From The New Yorker, Claudia Roth Pierpont on Florentine Niccolo Machiavelli, the man who taught rulers how to rule. American Revolutionary: Quiet Boston scholar Gene Sharp inspires rebels around the world. An article on the blessings and curses of military life. From TNR, Benny Morris reviews The Legacy of Islamic Antisemitism: From Sacred Texts to Solemn History; and Icon of Evil: Hitler's Mufti and the Rise of Radical Islam by David G. Dalin and John F. Rothmann. Naomi Wolf on veiled sexuality: When a woman in France or Britain chooses a veil, it is not necessarily a sign of her repression. A look at how a topless pinup girl climbed to the pinnacle of celebrity in England while remaining utterly unknown in the United States. Kevin Smith explains how he got the imaginary poo and fake sex in "Zack and Miri Make a Porno" past those dirty minds at the MPAA. From Cato Unbound, Earth and Fire Erowid on a culture of responsible psychoactive drug use. From Culture11, Welcome to Gawkerland: A gossip site invents an imaginary Manhattan; and conscientious objector: Playing referee in the culture wars. From Smithsonian, an article on ten of the most incredible art heists of the modern era. A review of Zen and Now: On the Trail of Robert Pirsig and the Art of Motorcycle Maintenance by Mark Richardson. From Slate, a special issue on old people.
From The Atlantic Monthly, can Obama rally the young, is McCain still a maverick, are the Clintons finished? Here are challenges to the assumptions that have shaped the campaign; and can Republicans find a way to compete on the Web? Reihan Salam wants to know. From n+1, over my dead body: Mark Greif on political theology of the GOP. Shankar Vedantam on 9/11, Iraq and the desensitization of the victimized. Johann Hari on how to tune in to both Muslims and the Deep South. How the religious right is trying to ruin sex for everyone: An excerpt from Sex in Crisis: The New Sexual Revolution and the Future of American Politics by Dagmar Herzog. CNN actually does have the best political news team on television — God help us. From Slate, here's a reader's guide to Bob Woodward's The War Within. Does it matter if controversial military columnist Gary Brecher, author of War Nerd, is really an overweight data-entry clerk from Fresno? From The Space Review, an article on market romanticism and the outlook for private space development. From the Brown Journal of World Affairs, a special section on space politics. From Seed, astrobiologist Jill Tarter and game developer Will Wright discuss model-making, the singularity, and the value of scientific revolutions. Brian Grene on the origins of the universe: A crash course.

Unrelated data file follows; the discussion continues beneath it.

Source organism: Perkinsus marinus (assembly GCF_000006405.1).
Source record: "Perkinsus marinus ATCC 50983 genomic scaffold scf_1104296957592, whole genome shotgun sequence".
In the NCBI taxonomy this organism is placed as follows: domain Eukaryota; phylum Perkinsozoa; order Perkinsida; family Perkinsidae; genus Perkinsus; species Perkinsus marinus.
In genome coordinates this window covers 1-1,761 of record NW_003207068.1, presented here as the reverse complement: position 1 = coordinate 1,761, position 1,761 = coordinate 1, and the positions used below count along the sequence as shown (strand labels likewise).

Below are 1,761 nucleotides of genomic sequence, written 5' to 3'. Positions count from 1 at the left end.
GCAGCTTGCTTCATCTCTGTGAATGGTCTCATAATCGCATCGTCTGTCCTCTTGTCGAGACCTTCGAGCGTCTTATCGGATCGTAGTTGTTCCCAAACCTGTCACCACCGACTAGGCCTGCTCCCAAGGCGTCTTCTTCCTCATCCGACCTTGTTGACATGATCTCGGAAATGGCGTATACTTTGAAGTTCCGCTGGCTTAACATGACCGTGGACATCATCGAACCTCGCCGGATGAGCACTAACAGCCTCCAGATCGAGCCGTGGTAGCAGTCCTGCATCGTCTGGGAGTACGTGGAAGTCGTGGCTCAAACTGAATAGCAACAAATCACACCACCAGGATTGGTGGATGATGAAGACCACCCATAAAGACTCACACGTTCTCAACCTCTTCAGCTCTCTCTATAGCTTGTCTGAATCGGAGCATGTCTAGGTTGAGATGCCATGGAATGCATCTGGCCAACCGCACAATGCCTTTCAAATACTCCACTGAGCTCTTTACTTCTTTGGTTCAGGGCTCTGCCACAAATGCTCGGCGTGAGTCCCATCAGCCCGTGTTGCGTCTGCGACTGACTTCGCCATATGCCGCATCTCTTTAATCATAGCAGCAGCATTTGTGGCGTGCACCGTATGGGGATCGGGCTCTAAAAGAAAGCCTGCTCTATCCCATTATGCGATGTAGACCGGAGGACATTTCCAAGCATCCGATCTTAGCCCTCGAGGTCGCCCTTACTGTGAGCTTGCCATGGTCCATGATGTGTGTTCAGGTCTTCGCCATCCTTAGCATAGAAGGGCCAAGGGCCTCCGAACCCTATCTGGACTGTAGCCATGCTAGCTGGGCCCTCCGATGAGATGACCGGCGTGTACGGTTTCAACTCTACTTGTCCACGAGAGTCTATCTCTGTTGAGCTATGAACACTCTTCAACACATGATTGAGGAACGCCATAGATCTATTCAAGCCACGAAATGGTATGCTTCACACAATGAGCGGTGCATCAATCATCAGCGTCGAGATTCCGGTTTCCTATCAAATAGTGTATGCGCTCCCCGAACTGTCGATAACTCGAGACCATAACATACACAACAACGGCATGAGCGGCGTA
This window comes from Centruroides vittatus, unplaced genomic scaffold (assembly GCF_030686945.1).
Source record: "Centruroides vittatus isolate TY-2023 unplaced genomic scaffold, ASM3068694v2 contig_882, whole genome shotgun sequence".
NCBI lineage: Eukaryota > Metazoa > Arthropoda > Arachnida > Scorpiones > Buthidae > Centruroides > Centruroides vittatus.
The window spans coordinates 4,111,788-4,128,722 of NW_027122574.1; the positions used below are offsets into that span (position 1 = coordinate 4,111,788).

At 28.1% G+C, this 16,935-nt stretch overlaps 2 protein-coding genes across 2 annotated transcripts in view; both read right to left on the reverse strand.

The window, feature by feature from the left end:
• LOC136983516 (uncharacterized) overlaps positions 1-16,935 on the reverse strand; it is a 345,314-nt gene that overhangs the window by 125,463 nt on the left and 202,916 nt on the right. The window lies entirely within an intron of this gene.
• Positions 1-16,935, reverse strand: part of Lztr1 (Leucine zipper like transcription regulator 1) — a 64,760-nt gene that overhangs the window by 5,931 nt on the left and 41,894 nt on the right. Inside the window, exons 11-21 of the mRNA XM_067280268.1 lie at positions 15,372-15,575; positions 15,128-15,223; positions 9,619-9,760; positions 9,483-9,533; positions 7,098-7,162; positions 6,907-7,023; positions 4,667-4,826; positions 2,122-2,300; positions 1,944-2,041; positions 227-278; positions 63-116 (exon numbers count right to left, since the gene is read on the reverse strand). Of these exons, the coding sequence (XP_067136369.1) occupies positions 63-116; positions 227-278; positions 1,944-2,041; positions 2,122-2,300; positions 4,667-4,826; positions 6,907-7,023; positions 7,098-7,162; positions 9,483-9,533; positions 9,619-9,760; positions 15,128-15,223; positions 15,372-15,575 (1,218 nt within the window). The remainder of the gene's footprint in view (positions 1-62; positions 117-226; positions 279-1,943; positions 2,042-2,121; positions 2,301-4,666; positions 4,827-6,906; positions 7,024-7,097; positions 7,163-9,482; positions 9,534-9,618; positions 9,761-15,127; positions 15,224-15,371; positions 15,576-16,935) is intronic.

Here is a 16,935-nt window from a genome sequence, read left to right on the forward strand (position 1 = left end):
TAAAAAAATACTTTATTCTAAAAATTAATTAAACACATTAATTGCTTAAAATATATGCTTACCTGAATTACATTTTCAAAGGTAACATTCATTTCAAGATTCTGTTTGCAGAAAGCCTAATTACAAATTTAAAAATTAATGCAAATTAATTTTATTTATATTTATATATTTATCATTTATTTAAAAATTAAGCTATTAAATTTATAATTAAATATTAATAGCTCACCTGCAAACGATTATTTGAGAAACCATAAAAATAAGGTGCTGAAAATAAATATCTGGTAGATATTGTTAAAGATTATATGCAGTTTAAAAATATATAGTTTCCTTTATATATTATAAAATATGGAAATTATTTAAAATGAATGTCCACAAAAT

From FT, marketing a product is an endlessly curious act; it is crucial to capitalism, and its practitioners are highly rewarded and disdained; pornographic collages of dignitaries may seem a detour, but for Jonathan Yeo, dipping a toe in the contemporary art world is worth the risk; a review of The Fundamental Index: A Better Way to Invest by Robert Arnott, Jason Hsu and John West; and does the return of the miniskirt suggest an uptrend to the American economy? Peter Wilby on the myth of the super-rich: Most of our tycoons are not wealth creators, but wealth drainers. If Obama loses, could it be because of anything other than race? Randall Kennedy on The Big "What If": The hopes of black America ride on his shoulders, but the outcome's way up in the air. A look at the 5 myths about Oprah, Obama and you. What's the matter with Canada? How the world's nicest country turned mean. Cuban blogger Yoani Sanchez is lost in cyberspace. In country after country, democratic reforms are in retreat — the surprising culprit: the middle class. More and more and more and more and more on Thomas Friedman's Hot, Flat, and Crowded. Doubting Dawkins: A review of Between the Monster and the Saint: Reflections on the Human Condition by Richard Holloway. A review of The Proof of God: The Debate That Shaped Modern Belief by Larry Witham.